Contact FHLF to learn how an expert medical attorney can improve your practice, facility or business, protect your assets and save you time better spent with patients.
Years ago, people may have pigeonholed a medical attorney as a legal eagle specializing in malpractice. Today, however, lawyers in the field of medicine do far more than represent physicians wrongly accused. And the need for their skills is growing each day; in fact, the U.S. government predicts a steady uptick through 2026. In a field where technology and telemedicine are booming, compliance issues are becoming more complicated and regulation and consent are increasingly rigid, physicians, pharmacists, imaging centers, homecare businesses, physical therapists and hospitals need a full array of services from an experienced legal team. This is where FHLF can help. We have reshaped the way law firms represent these professionals and are fully dedicated to representing solely this industry. From operations to hiring and firing, payor issues, telehealth, intellectual property and technology and transactions, our expert team is available 24/7 with complete transparency to protect your integrity and safeguard your success.
Hospitals, outpatient facilities and physician or dental practices know firsthand that third-party reimbursement can be a nightmare. That’s why an experienced healthcare recovery attorney from ‘domain name’ is essential if you want to free up time for your patients and safeguard your assets. We understand how to use the law to your advantage. And we know how to deal with uncooperative patients, handle liability and resolve claim disputes. We can even make good on accounts that might have been written off as bad debt years ago. With our 150 years of combined experience, our legal staff have successfully litigated thousands of cases. Private, public, big or small—your business is important to us. We connect what lawyers know to what you do. In the ever-changing industry of medicine, you need a specialist in your corner; hiring any lawyer is not good enough. Contact our award-winning team at FHLF today to schedule a complimentary consultation and let us get to work for you.
For experts in healthcare business law and a lawyer in Florida that makes your case a priority, contact FHLF and see why our team of professional attorneys will work for your best interests in issues ranging from compliance to telemedicine.
If you are a physician, dentist or healthcare facility owner, when was the last time you thought of protecting your brand? Or your hiring and firing policies? How have you kept up with the latest telemedicine regulations, or the new written consent required for pelvic exams? All of these issues carry with them the complications of legal burdens and ramifications. For these reasons and more, a healthcare business law firm is essential in order to ease your legal worries and give you more time to spend with what matters most: your patients. If you are searching for the best lawyer to represent your Florida medical practice, then FHLF is your answer. We use our collective 150 years of experience to serve the legal needs of medical facilities and practices exclusively. That means that our training, specialty and firsthand knowledge meld to form the best marriage of legal and medical expertise. We have received accolades in the preeminent and elite tier of legal services and are proud to boast our ranking in the World’s Premiere Guide of Best Attorneys.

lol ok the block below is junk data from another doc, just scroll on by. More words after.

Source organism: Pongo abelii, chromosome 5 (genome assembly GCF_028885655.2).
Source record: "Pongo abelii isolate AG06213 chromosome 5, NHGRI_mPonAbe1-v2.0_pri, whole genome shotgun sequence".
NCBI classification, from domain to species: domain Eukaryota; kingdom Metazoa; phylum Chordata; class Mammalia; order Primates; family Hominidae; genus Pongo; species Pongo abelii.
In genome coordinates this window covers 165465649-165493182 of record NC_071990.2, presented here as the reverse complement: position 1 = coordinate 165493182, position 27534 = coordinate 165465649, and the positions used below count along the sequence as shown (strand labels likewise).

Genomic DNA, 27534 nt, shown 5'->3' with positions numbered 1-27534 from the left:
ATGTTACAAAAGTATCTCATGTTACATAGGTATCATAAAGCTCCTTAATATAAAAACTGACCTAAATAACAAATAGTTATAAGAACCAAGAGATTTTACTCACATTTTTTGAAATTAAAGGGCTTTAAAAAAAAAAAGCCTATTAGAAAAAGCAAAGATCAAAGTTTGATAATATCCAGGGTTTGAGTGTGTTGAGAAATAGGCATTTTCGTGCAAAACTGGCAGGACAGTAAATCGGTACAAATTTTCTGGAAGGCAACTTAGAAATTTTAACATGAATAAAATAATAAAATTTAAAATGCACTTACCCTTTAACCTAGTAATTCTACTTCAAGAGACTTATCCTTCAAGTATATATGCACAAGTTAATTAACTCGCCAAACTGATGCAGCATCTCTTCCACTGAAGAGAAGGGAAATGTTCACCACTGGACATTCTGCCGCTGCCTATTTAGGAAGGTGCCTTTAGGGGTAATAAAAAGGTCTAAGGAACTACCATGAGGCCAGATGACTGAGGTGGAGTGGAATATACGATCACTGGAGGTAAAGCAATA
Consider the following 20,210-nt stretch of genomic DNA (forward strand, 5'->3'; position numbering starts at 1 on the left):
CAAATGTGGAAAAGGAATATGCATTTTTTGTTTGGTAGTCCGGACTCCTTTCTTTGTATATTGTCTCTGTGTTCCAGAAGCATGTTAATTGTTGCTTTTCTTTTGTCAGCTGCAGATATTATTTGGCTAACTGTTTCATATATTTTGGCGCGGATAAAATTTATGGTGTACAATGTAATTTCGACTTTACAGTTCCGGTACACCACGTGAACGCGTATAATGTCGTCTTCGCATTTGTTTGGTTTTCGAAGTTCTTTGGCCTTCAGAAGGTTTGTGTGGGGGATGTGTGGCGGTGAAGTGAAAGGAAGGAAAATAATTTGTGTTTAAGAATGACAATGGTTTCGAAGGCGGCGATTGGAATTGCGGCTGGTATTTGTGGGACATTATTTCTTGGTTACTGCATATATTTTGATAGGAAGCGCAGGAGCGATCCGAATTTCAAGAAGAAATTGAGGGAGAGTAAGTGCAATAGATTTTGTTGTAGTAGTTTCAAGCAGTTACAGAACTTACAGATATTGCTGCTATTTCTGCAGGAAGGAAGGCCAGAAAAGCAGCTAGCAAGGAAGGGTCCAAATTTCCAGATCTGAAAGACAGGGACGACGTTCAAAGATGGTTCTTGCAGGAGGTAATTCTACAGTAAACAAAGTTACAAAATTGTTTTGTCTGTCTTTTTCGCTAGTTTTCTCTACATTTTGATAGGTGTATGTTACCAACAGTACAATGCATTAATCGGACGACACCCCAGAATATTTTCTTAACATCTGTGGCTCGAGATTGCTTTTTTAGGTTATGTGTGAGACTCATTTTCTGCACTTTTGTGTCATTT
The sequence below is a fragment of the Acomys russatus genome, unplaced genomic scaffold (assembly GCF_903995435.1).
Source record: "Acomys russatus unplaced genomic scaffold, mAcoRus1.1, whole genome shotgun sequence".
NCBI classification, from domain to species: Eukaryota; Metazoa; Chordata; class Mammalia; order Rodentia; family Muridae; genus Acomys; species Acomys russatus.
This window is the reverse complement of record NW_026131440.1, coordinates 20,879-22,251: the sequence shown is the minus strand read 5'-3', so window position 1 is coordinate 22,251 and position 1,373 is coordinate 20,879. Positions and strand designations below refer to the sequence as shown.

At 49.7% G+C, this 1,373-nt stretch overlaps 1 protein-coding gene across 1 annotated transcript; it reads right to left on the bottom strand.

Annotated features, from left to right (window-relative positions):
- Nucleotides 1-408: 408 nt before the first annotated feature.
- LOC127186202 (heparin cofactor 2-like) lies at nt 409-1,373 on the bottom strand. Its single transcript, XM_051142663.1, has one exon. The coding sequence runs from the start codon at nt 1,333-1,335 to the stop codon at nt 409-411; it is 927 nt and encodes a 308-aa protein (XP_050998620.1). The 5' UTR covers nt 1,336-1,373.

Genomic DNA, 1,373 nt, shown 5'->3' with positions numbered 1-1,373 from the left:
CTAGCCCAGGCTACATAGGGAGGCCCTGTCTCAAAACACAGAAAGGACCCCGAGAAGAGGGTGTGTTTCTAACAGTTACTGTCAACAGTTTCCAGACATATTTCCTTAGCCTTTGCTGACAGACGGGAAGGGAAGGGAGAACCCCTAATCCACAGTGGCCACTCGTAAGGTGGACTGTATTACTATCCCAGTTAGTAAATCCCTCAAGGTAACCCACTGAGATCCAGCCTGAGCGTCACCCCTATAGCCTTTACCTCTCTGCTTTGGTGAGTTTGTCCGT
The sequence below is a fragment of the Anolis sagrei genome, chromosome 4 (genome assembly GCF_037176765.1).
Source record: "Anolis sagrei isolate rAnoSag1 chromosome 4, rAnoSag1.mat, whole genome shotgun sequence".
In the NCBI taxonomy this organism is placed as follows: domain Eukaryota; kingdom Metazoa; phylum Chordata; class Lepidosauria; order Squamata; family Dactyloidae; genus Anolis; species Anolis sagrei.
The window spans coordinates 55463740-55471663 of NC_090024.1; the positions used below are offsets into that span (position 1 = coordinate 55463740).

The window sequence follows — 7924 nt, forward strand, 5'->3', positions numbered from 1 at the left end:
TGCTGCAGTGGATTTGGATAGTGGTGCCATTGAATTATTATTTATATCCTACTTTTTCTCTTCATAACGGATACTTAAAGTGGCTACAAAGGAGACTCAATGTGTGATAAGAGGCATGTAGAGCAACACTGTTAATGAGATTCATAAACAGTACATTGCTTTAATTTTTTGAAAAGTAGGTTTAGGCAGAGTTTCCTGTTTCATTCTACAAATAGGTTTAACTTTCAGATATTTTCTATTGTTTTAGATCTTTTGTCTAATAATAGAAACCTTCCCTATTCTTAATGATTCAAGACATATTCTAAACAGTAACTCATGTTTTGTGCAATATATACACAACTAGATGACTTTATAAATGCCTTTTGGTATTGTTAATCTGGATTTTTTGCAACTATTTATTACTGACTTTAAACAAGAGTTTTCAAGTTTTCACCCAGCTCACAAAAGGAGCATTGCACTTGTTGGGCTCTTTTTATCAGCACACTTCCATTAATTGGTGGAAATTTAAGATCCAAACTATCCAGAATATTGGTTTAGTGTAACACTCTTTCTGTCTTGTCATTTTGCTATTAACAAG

The complexities of the legal issues that underlie a medical or dental business shouldn’t consume a healthcare professional, which is why you need a law team dedicated to your needs. But expertise is only part of the package. In addition to our specialized skill set, we also offer you intangible values that will make your lawyer – client relationship successful. First, we make sure our advice is useful and practical and affordable. Second, we build rapport with our clients and develop lasting professional relationships so you can turn to us for legal counsel in Florida throughout your career. Moreover, we promise complete transparency and accountability throughout any interaction. Honest and respectful communication is a hallmark of our entire operation. And we make it a point to empathize with each client, seeing things from your point of view to forge a healthy partnership. From telemedicine to operations, technology, dental, pharmacy, physical therapy, payor issues and compliance, we are up to date and innovative guardians of your legal needs. Contact FHLF today and we will exceed your expectations.
Thinking about joining an integrated or group practice? The average employment contract exceeds twenty pages, not including exhibits. While some parts might seem simple and non-legalistic, many simply do not contemplate important terms that have serious impacts on Acupuncturists daily lives. An employment contract is the most significant financial decision of an Acupuncturists lifetime. The same can be said for each subsequent contract, which means that understanding, and negotiating, your contract is the most valuable investment you can make prior to entering into a contract.
To understand what’s in your employment contract, simply read it over a few times. To understand not only how those terms affect you, but also what isn’t in your contract, hire an experienced health care lawyer. While it’s important to understand what is in your employment contract, it’s equally as important to know what is missing from the contract and what to ask in regards to what is included. The below list considers terms that are important both during and after employment.
The following are nine items you should consider including in or asking about your contract: